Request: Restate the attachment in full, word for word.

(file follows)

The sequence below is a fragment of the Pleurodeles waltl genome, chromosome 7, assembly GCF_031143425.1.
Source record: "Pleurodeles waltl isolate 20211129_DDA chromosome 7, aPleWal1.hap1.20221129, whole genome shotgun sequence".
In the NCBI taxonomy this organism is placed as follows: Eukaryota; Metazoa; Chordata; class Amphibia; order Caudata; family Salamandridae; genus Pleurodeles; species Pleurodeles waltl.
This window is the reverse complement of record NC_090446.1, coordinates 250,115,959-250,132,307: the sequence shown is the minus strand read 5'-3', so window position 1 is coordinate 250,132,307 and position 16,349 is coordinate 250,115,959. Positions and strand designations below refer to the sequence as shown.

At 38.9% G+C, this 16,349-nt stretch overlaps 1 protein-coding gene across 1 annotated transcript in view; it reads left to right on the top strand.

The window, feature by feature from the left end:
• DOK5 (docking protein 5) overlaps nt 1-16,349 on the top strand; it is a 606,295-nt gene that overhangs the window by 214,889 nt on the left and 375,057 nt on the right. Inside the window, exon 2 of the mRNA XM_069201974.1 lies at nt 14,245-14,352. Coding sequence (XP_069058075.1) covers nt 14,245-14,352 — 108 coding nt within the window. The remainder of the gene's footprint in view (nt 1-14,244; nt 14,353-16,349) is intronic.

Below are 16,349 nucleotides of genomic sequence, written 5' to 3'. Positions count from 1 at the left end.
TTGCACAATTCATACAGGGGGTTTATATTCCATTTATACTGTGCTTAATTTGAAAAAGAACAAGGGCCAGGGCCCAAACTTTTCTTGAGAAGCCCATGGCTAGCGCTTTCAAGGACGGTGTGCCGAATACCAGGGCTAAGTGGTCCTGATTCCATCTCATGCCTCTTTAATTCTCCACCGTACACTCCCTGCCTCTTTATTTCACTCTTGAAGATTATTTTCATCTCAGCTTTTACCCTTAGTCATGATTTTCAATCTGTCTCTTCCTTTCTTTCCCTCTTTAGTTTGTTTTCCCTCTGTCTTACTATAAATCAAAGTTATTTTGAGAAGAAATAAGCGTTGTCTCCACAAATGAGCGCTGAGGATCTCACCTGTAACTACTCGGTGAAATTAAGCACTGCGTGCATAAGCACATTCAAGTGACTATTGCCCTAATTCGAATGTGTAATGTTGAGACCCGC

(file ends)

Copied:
The sequence below is a fragment of the Pleurodeles waltl genome, chromosome 7, assembly GCF_031143425.1.
Source record: "Pleurodeles waltl isolate 20211129_DDA chromosome 7, aPleWal1.hap1.20221129, whole genome shotgun sequence".
In the NCBI taxonomy this organism is placed as follows: Eukaryota; Metazoa; Chordata; class Amphibia; order Caudata; family Salamandridae; genus Pleurodeles; species Pleurodeles waltl.
This window is the reverse complement of record NC_090446.1, coordinates 250,115,959-250,132,307: the sequence shown is the minus strand read 5'-3', so window position 1 is coordinate 250,132,307 and position 16,349 is coordinate 250,115,959. Positions and strand designations below refer to the sequence as shown.

At 38.9% G+C, this 16,349-nt stretch overlaps 1 protein-coding gene across 1 annotated transcript in view; it reads left to right on the top strand.

The window, feature by feature from the left end:
• DOK5 (docking protein 5) overlaps nt 1-16,349 on the top strand; it is a 606,295-nt gene that overhangs the window by 214,889 nt on the left and 375,057 nt on the right. Inside the window, exon 2 of the mRNA XM_069201974.1 lies at nt 14,245-14,352. Coding sequence (XP_069058075.1) covers nt 14,245-14,352 — 108 coding nt within the window. The remainder of the gene's footprint in view (nt 1-14,244; nt 14,353-16,349) is intronic.

Below are 16,349 nucleotides of genomic sequence, written 5' to 3'. Positions count from 1 at the left end.
TTGCACAATTCATACAGGGGGTTTATATTCCATTTATACTGTGCTTAATTTGAAAAAGAACAAGGGCCAGGGCCCAAACTTTTCTTGAGAAGCCCATGGCTAGCGCTTTCAAGGACGGTGTGCCGAATACCAGGGCTAAGTGGTCCTGATTCCATCTCATGCCTCTTTAATTCTCCACCGTACACTCCCTGCCTCTTTATTTCACTCTTGAAGATTATTTTCATCTCAGCTTTTACCCTTAGTCATGATTTTCAATCTGTCTCTTCCTTTCTTTCCCTCTTTAGTTTGTTTTCCCTCTGTCTTACTATAAATCAAAGTTATTTTGAGAAGAAATAAGCGTTGTCTCCACAAATGAGCGCTGAGGATCTCACCTGTAACTACTCGGTGAAATTAAGCACTGCGTGCATAAGCACATTCAAGTGACTATTGCCCTAATTCGAATGTGTAATGTTGAGACCCGC